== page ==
Winery visits typically evoke warm-weather visions—especially in Minnesota. Greenery, airy clothing, and patio seating all pair exquisitely with a glass of wine. But 7 Vines Vineyard and Winery is building up an experience as cold-hardy as the grapes. (And we were hip to them back in August—read our feature on local wineries here.)
Located amid lake homes and forest in Dellwood on the northeast side of White Bear Lake, the winery is a 20- to 30-minute drive from the Twin Cities. Its wine bar opens at 3 p.m. Wednesday- Sunday unless there’s a special event planned.
Opened to the public in October of 2017, 7 Vines’ tastefully designed event space is well- equipped for summer weddings and warm, sunny afternoons. In fact, from April through the end of the year, expect weddings to book the entire estate most (if not all) weekends. While everything’s under inches of snow, the spacious dining room and wine bar area take on a different character. An enormous gas-powered fireplace has a magnetic pull, and the window- filled building offers plenty of vantage spots ideal for taking in a vibrant late-afternoon sunset. With a mug of mulled 7 Vines Marquette in your hand, the possibilities fully take hold.
The 5,500-plus vines on the 30-acre grounds are brown and hibernating but remain a beautiful backdrop for indoor contemplation—or a peaceful showshoe hike. If we get more snow, as predicted, the winery might add another outing to their March calendar. A vigorous walk in the chilly air proves perfect for burning off some of the menu of cheeses, flatbreads, soups, and desserts that have been carefully curated to pair with different wines. (Try the pear-and- prosciutto flatbread with the cuvée to taste what we’re talking about.) One more mug of mulled wine? Okay, twist our arm.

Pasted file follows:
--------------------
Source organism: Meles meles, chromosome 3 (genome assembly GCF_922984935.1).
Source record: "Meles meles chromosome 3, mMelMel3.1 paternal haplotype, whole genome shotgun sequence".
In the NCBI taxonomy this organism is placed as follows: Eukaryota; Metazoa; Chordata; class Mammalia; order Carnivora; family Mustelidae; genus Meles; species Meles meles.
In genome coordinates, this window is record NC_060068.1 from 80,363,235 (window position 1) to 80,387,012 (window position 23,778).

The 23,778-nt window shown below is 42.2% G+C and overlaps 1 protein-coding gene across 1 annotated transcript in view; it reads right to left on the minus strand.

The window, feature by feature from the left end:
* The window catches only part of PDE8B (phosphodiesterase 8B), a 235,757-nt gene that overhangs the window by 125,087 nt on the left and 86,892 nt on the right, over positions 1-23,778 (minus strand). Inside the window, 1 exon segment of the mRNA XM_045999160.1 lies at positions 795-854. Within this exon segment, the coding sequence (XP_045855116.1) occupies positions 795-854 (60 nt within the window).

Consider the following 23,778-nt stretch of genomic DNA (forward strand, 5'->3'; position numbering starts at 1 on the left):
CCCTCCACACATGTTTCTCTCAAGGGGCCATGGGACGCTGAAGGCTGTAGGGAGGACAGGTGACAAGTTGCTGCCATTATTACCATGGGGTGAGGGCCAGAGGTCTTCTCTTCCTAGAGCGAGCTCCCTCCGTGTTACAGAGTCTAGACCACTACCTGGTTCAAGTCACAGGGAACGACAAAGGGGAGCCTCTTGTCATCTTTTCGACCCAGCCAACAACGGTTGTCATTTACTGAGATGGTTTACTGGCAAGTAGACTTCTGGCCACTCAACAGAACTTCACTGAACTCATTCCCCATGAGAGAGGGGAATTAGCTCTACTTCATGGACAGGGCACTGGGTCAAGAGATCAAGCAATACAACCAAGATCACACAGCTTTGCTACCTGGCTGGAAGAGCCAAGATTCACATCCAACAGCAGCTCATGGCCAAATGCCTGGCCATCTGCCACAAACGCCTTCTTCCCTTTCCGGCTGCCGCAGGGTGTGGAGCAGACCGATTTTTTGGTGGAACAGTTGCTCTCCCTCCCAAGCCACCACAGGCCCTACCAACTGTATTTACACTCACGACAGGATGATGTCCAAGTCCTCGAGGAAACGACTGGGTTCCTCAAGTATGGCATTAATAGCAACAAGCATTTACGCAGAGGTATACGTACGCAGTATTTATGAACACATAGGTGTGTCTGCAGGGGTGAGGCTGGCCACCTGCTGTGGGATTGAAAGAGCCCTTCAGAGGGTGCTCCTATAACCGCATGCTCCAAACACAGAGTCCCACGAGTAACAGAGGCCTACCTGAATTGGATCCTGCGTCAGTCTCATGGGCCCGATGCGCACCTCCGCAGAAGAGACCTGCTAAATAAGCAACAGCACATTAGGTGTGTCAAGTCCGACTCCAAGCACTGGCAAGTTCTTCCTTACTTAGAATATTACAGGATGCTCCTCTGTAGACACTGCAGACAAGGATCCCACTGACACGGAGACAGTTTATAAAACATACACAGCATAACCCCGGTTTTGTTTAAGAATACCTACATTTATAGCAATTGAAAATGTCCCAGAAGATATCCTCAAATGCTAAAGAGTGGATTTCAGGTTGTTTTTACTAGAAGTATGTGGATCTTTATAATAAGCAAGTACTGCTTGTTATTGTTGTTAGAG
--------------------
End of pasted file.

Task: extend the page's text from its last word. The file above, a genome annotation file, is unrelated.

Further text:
The winery is part of what was once a 188-acre estate passed down through the descendants of James J. Hill. It was purchased by Ron and Arlie Peltier in 2010. The Peltiers have invested more than $8 million in the winery, which they plan to pass down to their seven grandchildren, who inspired the 7 Vines name.
Currently, 7 Vines’ wines—red, white, rosé, and sparkling—include Minnesota-made, cold-hardy Marquette, Frontenac, and La Crescent grapes. They also locally produce Cabernet, Riesling, and others with grapes from other regions. Minnesota is a challenging new frontier for wines. But these bottles are legit. The 60-minute tour takes you down to the production facilities
(industrial-chic and replete with photo ops), where the winery’s sommelier, Maureen McKenna, walks you through the complex flavor adventures you crave. Most of their oak barrels for aging come from the state—redolent of dill and coconut—with some from France that smack more of vanilla and cloves. Unexpected notes blossom on your palate: pineapple, banana, smokiness, and subtle bitterness that melts with the right cheese.
No matter the season, this $30 tour of the facilities, led by McKenna along with winemaker Bryan Forbes, provides an entertaining balance of the craft and science behind the production line. In between McKenna’s studied explanations of each wine’s pairings, Forbes jovially explains the grapes, the fermentation process, the equipment, and his philosophy. All the while, you’re sipping and tasting, of course.